Following up on my recent posts (links below): Crawford v. U.S. Treasury Dep’t, No. 16-03539 (6th Cir. Aug. 18, 2017) (citations omitted):
In 2010, Congress passed the Foreign Account Tax Compliance Act (FATCA), a law aimed at reducing tax evasion by United States taxpayers holding funds in foreign accounts. FATCA imposes account-reporting requirements (and hefty penalties for noncompliance) on both individual taxpayers and foreign financial institutions (FFIs). FFIs are further required to deduct and withhold a "tax" equal to 30% of every payment made by the FFI to a noncompliant (or "recalcitrant") account holder. To implement FATCA worldwide, the United States Department of the Treasury (Treasury) and the Internal Revenue Service (IRS) have concluded intergovernmental agreements (IGAs), which facilitate FFIs' disclosure of financial-account information to the United States government, with more than seventy countries. Separately from FATCA and the IGAs, the Bank Secrecy Act imposes a foreign bank account reporting (FBAR) requirement on Americans living abroad who have aggregate foreign-account balances over $10,000; willful failure to file an FBAR invites a penalty of 50% of the value of the reportable accounts or $100,000, whichever is greater.
Plaintiffs — who include Senator Rand Paul and several individuals who claim to be subject to FATCA and the FBAR — sought to enjoin the enforcement of FATCA, the IGAs, and the FBAR, and they now appeal the dismissal of their lawsuit for lack of standing. For the reasons that follow, we affirm the judgment of the district court. ...
C. No Plaintiff Has Standing as to Any Claim
1. No Plaintiff Has Standing to Challenge FATCA
[N]o Plaintiff has standing to challenge FATCA's individual-reporting requirements, the Passthru Penalty, or the FFI Penalty, because no Plaintiff has suffered direct harm that is fairly traceable to any of these challenged provisions, and because no Plaintiff has alleged sufficient facts to show a credible threat of prosecution for noncompliance with any of these challenged provisions. At best, Plaintiffs' claimed injuries are the second-order effects of government regulation on the market for international banking services. But "consequence[s] of the economics" of holding foreign assets are not, on their own, injuries in fact for the purpose of demonstrating Article III standing. Because the burden of establishing standing falls squarely on the plaintiff, and because we are constrained to examine the district-court pleadings alone to determine whether standing existed at the time the complaint was filed, we hold that no Plaintiff has standing to challenge FATCA.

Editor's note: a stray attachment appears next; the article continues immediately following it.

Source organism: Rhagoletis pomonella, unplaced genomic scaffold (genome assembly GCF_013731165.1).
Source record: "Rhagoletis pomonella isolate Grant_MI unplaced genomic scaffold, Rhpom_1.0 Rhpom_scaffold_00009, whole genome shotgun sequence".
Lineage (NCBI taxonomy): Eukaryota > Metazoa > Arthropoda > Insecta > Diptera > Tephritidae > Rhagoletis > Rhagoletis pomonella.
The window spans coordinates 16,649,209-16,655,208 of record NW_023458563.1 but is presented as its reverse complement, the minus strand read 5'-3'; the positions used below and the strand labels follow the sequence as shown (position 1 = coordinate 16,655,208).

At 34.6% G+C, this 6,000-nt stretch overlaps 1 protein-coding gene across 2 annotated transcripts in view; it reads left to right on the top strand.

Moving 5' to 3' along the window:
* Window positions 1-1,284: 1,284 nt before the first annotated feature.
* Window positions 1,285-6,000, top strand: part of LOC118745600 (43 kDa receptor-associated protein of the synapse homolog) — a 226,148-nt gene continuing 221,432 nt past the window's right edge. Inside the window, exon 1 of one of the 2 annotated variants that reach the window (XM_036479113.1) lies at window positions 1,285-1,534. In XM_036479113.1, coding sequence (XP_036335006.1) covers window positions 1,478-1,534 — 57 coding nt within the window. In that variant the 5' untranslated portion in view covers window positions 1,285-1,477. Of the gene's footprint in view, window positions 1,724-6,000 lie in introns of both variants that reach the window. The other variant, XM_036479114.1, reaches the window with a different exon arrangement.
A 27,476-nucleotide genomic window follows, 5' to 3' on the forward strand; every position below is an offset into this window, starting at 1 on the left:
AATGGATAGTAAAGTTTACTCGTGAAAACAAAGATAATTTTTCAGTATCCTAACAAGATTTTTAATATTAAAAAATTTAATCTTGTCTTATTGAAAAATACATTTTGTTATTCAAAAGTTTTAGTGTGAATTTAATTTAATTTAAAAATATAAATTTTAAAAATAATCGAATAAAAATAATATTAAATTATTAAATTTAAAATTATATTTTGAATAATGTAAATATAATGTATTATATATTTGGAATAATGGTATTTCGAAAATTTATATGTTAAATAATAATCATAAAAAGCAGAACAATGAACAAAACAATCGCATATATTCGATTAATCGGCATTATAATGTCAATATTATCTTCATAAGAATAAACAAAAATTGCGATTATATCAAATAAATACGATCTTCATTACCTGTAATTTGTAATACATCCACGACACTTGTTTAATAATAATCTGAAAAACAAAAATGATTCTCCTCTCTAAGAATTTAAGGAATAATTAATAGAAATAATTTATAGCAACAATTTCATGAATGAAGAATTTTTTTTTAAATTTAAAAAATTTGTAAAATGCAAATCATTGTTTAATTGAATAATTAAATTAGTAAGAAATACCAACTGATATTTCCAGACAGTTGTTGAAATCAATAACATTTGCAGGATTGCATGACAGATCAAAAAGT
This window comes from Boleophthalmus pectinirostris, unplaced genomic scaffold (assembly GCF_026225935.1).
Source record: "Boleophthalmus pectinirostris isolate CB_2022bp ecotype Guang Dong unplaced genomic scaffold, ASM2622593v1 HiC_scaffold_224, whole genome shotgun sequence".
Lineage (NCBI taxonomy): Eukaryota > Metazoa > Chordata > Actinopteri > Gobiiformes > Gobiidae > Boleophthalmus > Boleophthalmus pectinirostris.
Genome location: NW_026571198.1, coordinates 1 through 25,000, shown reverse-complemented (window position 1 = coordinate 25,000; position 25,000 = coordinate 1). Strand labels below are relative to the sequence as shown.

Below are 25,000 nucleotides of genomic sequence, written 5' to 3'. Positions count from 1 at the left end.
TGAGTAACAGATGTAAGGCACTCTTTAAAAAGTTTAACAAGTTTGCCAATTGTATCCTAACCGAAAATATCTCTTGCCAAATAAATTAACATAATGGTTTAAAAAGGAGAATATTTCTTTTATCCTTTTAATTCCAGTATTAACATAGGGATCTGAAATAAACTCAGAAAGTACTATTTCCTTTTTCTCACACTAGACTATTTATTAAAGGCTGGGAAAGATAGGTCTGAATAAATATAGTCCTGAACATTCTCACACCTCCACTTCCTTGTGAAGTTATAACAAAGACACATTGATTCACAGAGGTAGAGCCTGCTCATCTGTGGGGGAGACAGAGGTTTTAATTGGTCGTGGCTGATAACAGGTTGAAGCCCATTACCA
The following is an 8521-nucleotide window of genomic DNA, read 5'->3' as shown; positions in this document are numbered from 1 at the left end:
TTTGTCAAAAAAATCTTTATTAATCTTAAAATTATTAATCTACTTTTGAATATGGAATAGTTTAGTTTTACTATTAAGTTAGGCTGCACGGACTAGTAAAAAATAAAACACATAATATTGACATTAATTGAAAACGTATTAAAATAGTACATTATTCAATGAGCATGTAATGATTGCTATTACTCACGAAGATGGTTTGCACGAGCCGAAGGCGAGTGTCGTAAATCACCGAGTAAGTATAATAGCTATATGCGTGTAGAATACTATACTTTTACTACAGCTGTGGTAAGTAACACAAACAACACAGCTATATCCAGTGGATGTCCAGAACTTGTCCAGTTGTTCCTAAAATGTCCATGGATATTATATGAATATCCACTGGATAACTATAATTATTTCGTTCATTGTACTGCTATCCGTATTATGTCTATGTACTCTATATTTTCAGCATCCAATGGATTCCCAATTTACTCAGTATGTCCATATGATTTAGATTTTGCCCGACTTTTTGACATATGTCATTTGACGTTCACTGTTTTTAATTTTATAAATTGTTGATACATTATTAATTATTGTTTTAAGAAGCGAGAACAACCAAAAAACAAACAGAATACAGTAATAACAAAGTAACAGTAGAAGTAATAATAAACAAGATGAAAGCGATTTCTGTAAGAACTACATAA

2. No Plaintiff Has Standing to Challenge the IGAs
Senator Paul challenges the constitutionality of the IGAs. Senator Paul alleges harm because he "has been denied the opportunity to exercise his constitutional right as a member of the U.S. Senate to vote against the FATCA IGAs." But, as in Raines, any incursion upon Senator Paul's political power is not a concrete injury like the loss of a private right, and any diminution in the Senate's lawmaking power is not particularized but is rather a generalized grievance. Unlike in Coleman, in which the plaintiff-legislators' votes would have been sufficient to defeat the contested legislation, Senator Paul has not pleaded that his vote on its own would have been sufficient to forestall the IGAs. Rather, Senator Paul has a remedy in the legislature, which is to seek repeal or amendment of FATCA itself, under the aegis of which Treasury is executing the IGAs. Senator Paul therefore lacks legislative standing to challenge the IGAs. None of the other Plaintiffs have alleged injuries that are traceable to the IGAs. The other Plaintiffs thus also lack standing to challenge the IGAs. ...
In sum, none of the plaintiffs have standing to sue, and the district court was correct to dismiss their suit. ...
FATCA imposes far-reaching reporting obligations on individuals and financial institutions, which, like many government regulations, undoubtedly exact monetary and other costs of compliance. The IGAs, to be sure, are part of an unprecedented scheme of international tax enforcement. And the FBAR Willfulness Penalty, if it were to be imposed, is admittedly steep: it could theoretically bring a $100,000 fine for failure to report a foreign account with a balance of $10,000.01.
None of these considerations, however, help these Plaintiffs at this time to clear the initial jurisdictional hurdle of standing.
Accordingly, we AFFIRM the judgment of the district court, and we DENY as moot Defendants' motion to strike.
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